The Chief Government Chemist’s Office came under fire yesterday over failure to provide screening results of unidentified body parts of people with albinism.
Under The Same Sun (UTSS) executive-director Vicky Ntetema wants the government office to give reasons why it has failed to test and issue as soon as possible results of samples taken there for screening, which in turn would help in pushing ahead investigations going on about the incident.
“There are about two samples which were given to the Chief Chemist [Office] in 2007 and 2009, but results of any of them have not been issued to the public,” she said in an interview.
Ntetema urged the office to play its role to contribute in calling an end to attacks against and killings of people with albinism, which she described as one of the most despicable crimes against humanity which has ever witnessed.
Citing an example, she said the public is yet to be informed what had happened after an incident of chopping off an albino had in Zanzibar. “There has been no information on such incidents,” stressed Ntetema.
She also faulted the office of the Director of Public Prosecution (DPP), questioning efficiency of its method of working on cases relating to suspects implicated to attacking, killing or hunting people with albinism.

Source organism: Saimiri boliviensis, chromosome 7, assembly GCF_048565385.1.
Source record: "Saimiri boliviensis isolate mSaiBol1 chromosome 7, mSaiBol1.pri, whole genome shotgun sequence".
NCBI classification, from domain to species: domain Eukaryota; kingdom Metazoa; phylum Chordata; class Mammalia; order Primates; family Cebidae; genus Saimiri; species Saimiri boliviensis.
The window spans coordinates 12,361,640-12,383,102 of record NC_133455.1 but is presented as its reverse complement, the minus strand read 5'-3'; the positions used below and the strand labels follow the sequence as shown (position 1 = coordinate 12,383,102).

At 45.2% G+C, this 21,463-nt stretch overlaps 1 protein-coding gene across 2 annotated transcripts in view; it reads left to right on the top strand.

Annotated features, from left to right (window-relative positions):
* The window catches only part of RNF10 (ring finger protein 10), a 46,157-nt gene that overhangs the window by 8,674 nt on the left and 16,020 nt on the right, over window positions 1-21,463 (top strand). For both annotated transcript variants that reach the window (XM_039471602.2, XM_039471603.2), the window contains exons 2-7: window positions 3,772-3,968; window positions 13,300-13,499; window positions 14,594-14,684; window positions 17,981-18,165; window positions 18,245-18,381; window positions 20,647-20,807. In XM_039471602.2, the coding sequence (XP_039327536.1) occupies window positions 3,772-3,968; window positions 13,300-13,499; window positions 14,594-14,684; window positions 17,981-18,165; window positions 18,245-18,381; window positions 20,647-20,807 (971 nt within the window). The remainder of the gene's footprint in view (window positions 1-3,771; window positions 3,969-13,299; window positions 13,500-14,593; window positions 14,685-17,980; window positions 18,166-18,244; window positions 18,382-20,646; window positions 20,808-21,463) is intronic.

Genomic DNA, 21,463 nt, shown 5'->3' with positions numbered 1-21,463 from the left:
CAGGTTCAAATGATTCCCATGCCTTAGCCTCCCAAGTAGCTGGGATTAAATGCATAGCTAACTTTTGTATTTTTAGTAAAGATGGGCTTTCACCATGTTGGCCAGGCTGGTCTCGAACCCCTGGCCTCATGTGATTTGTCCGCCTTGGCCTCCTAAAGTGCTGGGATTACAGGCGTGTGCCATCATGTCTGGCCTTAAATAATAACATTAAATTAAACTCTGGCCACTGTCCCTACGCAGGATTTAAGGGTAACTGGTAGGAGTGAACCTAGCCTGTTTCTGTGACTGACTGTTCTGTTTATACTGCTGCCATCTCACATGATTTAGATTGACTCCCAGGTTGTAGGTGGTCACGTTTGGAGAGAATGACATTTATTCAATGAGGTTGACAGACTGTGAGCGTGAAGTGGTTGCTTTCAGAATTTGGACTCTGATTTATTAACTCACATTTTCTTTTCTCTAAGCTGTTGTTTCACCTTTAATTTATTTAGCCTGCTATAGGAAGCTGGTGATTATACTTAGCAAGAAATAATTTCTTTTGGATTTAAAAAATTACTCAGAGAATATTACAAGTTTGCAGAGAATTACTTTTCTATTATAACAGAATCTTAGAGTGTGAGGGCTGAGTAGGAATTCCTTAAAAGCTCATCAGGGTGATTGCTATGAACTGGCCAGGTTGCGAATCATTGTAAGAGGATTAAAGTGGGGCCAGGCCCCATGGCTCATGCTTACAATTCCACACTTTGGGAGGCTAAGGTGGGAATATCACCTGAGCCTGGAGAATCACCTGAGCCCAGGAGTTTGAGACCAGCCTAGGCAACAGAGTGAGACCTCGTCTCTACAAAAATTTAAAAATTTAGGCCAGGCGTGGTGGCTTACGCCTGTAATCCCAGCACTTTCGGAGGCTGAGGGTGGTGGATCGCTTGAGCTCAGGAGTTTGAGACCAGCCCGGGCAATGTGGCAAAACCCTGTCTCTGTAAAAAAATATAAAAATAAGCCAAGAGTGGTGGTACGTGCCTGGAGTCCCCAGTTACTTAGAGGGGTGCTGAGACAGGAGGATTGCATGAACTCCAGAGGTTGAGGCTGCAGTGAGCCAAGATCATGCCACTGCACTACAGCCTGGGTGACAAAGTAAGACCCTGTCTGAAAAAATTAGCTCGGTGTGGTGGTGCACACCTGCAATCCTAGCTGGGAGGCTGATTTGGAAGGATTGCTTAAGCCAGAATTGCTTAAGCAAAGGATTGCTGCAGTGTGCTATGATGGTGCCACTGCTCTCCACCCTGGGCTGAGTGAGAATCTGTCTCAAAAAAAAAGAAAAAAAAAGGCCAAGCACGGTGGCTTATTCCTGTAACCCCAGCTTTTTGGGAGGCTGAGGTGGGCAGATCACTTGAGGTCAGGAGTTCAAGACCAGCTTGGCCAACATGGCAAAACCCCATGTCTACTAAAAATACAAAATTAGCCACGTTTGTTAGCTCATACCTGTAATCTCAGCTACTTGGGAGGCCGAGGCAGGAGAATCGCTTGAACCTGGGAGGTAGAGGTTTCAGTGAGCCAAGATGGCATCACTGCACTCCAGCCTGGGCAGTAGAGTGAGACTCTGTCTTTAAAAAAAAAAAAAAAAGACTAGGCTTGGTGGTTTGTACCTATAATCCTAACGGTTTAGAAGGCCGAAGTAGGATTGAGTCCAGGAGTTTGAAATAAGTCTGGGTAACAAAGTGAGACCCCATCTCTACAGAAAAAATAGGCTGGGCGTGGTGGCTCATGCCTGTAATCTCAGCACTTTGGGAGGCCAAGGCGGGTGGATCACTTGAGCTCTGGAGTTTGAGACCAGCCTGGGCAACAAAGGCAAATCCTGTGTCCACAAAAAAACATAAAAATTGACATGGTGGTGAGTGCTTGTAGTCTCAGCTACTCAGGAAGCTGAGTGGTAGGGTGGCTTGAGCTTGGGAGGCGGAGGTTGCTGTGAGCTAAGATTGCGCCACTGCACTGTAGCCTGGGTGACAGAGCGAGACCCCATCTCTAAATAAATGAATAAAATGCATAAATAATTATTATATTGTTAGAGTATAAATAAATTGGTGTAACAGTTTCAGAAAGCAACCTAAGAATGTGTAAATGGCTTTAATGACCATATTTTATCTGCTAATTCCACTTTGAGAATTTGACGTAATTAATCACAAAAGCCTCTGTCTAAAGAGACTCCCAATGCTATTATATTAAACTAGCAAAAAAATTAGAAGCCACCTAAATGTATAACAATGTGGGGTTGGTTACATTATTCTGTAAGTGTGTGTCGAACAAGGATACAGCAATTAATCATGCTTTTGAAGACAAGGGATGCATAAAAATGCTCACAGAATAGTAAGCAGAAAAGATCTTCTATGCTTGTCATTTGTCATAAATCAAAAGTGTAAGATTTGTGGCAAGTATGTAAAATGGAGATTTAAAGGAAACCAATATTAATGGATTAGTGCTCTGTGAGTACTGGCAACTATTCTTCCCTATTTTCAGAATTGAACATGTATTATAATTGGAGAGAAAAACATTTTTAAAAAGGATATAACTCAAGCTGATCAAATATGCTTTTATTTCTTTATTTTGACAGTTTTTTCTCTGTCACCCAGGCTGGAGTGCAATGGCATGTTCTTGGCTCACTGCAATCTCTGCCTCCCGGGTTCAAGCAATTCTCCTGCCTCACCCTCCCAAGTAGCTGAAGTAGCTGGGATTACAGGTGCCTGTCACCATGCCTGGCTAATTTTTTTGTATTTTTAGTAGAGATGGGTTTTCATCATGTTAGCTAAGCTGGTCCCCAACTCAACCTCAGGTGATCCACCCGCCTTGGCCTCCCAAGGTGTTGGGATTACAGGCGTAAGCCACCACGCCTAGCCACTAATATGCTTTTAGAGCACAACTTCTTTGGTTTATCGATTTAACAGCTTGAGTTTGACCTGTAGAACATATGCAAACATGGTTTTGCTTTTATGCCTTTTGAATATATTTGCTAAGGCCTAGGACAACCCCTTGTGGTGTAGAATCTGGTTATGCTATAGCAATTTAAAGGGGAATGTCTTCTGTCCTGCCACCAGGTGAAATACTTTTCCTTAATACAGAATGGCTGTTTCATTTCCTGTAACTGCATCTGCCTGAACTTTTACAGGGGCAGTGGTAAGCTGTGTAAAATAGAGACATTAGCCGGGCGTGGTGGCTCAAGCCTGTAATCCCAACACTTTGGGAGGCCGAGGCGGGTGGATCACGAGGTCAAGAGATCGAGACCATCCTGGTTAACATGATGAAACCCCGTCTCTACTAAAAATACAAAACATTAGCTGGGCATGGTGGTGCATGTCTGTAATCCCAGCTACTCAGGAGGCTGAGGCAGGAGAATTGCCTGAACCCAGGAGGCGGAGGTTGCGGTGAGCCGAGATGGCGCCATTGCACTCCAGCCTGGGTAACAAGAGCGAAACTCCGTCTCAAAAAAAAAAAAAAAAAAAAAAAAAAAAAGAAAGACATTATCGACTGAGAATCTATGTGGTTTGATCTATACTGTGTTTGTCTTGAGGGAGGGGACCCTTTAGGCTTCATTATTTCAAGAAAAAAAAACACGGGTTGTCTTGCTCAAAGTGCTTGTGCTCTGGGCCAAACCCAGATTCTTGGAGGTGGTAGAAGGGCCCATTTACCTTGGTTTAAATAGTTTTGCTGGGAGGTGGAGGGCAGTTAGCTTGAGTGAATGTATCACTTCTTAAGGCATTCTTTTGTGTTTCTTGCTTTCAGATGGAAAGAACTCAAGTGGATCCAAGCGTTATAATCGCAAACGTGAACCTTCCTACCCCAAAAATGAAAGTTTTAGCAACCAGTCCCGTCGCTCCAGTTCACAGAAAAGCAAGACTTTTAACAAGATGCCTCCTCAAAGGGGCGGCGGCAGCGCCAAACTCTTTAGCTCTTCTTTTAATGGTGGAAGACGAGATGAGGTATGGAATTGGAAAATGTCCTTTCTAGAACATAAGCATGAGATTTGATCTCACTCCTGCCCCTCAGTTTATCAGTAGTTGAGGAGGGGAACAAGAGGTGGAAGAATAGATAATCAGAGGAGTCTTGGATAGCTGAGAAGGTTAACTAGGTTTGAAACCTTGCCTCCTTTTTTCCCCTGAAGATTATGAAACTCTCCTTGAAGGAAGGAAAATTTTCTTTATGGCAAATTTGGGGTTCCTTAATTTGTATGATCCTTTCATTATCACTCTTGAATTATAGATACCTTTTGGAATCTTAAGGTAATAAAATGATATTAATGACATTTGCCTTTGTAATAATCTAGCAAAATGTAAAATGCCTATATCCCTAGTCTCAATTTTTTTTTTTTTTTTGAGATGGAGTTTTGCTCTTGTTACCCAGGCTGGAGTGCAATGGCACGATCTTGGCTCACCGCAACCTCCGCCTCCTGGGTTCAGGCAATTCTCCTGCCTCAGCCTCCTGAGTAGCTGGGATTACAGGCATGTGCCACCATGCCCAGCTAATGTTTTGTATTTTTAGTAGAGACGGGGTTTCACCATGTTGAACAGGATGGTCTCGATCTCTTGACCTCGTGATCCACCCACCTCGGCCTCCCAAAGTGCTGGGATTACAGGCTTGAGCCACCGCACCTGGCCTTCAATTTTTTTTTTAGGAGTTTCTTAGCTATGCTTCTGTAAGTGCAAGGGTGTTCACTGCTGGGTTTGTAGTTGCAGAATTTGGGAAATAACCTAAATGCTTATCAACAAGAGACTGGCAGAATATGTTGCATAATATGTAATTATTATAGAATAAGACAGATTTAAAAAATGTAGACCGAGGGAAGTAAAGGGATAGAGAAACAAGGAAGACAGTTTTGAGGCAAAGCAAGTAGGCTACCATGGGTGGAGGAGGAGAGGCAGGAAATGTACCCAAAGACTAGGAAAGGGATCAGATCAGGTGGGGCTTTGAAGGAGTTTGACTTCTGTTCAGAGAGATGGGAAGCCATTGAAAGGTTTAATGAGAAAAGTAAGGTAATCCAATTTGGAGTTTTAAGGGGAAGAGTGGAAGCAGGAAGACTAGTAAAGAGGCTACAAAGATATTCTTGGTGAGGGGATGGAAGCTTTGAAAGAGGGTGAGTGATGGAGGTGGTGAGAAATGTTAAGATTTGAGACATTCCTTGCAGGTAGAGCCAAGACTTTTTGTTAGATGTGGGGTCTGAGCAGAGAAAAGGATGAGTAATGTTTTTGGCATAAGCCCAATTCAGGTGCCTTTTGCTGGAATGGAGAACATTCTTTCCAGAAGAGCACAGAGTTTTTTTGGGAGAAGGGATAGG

“We, as UTSS and the people of this country, have been very sadden by the decision taken out by the DPP to revoke four cases and free suspects,” stressed Ntetema.
She cited an example of Adam, whose father happened to mastermind of the chopping of albino organs, but the office of the DPP has done nothing substantial to prosecute him on grounds that there was no evidence to do so.
Meanwhile, UTSS is planning to start its campaigns in various regions mostly affected by the killings of people with albinism. The campaigns will kick off on 15 July and end on August 18, with the aim of raising public awareness on many issues related to albinism.
According to UTSS’s White and Black film producer Jean Francois Mean, they will use the campaign to conduct different seminars and dialogues with the society.
“We are also going to distribute the White and Black film to the society so that they can have a glimpse on it…I urge everyone in their respective regions to come out and participate,” he said.